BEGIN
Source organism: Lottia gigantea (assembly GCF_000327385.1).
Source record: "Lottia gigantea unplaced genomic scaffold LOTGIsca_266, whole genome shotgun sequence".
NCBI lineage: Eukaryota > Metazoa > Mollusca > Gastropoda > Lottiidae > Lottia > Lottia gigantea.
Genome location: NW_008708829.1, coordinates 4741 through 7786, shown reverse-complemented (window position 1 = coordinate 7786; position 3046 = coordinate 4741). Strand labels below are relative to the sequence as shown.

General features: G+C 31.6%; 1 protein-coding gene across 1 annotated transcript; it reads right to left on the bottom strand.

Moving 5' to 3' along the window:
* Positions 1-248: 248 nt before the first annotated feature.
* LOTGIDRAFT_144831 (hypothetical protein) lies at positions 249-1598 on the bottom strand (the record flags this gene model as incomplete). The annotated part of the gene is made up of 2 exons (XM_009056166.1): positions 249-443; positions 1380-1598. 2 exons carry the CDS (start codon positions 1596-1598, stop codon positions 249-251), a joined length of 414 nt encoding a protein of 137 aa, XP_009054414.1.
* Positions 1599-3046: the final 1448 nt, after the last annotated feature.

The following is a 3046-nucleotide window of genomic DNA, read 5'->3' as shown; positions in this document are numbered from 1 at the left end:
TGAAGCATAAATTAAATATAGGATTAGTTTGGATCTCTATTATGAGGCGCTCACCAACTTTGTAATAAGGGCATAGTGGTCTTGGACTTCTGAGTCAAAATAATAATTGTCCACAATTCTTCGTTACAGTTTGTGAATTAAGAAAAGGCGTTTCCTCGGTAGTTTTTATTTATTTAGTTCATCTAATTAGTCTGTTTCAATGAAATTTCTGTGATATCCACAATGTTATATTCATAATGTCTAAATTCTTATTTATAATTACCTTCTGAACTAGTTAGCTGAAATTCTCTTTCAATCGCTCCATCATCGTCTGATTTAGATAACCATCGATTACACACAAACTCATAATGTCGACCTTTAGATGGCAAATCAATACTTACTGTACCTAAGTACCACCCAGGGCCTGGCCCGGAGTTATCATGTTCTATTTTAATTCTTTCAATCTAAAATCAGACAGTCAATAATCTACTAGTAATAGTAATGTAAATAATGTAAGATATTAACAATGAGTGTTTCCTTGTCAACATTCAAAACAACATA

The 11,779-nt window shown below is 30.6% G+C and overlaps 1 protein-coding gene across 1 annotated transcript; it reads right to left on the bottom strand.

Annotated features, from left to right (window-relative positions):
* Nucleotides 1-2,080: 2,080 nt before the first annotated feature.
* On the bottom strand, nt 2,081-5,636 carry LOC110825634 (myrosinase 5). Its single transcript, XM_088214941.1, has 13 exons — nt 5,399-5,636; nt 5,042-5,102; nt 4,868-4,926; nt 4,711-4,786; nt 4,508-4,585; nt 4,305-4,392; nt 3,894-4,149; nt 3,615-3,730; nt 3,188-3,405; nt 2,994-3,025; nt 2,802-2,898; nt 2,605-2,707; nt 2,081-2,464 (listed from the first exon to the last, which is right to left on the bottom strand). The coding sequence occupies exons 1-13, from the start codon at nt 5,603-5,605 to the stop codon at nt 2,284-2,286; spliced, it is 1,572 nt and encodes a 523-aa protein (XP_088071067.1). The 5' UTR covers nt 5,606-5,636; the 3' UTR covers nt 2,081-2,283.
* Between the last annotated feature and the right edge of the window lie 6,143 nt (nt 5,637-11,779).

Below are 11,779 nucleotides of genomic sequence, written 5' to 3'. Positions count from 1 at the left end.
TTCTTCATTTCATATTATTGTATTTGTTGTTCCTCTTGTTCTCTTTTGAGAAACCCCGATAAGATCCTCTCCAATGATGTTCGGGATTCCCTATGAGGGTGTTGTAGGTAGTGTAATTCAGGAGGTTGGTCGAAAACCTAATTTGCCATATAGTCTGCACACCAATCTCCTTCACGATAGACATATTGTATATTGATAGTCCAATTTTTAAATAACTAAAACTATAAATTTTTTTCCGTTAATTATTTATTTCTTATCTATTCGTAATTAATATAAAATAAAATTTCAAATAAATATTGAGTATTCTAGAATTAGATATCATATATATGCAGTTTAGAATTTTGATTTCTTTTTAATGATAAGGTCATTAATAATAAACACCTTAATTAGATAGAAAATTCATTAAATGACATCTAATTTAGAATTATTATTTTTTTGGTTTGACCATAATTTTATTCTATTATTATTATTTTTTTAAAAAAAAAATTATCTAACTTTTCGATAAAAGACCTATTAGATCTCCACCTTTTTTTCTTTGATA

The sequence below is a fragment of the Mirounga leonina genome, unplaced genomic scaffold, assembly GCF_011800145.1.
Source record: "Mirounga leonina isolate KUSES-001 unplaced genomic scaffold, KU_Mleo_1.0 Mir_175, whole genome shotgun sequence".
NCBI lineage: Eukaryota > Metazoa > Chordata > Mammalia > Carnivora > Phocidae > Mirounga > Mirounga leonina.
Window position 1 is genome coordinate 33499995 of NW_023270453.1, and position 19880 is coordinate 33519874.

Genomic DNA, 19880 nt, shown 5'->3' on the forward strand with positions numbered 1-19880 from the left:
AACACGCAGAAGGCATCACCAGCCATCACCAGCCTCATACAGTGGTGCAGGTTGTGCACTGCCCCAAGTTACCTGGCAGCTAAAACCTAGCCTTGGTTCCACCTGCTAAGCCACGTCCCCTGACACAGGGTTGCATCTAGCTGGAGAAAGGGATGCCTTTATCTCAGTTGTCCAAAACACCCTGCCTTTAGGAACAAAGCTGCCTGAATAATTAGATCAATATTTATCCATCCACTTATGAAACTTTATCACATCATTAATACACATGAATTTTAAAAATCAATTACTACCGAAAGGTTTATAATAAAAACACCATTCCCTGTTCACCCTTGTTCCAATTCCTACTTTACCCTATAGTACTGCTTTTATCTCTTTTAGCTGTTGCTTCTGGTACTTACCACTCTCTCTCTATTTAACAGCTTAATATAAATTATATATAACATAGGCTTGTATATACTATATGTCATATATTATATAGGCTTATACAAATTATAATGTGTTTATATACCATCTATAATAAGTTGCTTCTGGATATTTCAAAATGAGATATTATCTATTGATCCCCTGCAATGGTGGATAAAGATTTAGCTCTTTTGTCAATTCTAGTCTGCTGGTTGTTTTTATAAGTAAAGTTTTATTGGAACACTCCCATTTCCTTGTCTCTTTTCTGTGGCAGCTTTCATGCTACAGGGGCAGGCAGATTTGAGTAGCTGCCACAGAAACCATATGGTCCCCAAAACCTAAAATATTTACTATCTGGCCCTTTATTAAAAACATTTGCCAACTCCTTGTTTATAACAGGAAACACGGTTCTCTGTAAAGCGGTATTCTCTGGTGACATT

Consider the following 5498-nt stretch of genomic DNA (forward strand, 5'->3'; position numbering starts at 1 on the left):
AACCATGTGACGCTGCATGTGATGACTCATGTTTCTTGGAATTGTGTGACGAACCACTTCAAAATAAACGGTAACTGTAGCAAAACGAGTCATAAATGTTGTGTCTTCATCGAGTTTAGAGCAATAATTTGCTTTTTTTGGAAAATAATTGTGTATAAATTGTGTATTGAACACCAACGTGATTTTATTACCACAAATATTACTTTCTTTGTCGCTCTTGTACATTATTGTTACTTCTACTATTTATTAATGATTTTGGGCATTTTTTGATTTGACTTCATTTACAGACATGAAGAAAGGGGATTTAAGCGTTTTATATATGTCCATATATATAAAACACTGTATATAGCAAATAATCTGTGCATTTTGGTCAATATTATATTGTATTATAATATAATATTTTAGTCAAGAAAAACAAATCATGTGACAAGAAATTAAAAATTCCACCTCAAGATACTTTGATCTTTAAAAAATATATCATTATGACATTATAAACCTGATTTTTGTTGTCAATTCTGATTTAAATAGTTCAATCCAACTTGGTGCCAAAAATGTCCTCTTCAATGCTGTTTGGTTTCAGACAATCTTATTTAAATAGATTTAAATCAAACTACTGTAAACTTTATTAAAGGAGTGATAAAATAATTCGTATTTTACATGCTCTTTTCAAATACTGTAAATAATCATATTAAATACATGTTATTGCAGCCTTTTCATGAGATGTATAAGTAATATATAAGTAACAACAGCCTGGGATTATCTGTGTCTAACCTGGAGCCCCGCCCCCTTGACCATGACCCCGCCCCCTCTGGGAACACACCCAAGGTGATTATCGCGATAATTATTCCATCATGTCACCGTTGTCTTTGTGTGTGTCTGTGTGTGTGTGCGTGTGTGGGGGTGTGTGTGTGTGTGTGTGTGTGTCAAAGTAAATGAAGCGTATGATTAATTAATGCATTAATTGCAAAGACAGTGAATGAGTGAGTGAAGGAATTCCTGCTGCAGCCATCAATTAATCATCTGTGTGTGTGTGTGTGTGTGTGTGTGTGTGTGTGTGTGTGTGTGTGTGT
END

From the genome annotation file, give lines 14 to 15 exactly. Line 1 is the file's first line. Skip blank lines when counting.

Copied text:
* Nucleotides 1-2,080: 2,080 nt before the first annotated feature.
* On the bottom strand, nt 2,081-5,636 carry LOC110825634 (myrosinase 5). Its single transcript, XM_088214941.1, has 13 exons — nt 5,399-5,636; nt 5,042-5,102; nt 4,868-4,926; nt 4,711-4,786; nt 4,508-4,585; nt 4,305-4,392; nt 3,894-4,149; nt 3,615-3,730; nt 3,188-3,405; nt 2,994-3,025; nt 2,802-2,898; nt 2,605-2,707; nt 2,081-2,464 (listed from the first exon to the last, which is right to left on the bottom strand). The coding sequence occupies exons 1-13, from the start codon at nt 5,603-5,605 to the stop codon at nt 2,284-2,286; spliced, it is 1,572 nt and encodes a 523-aa protein (XP_088071067.1). The 5' UTR covers nt 5,606-5,636; the 3' UTR covers nt 2,081-2,283.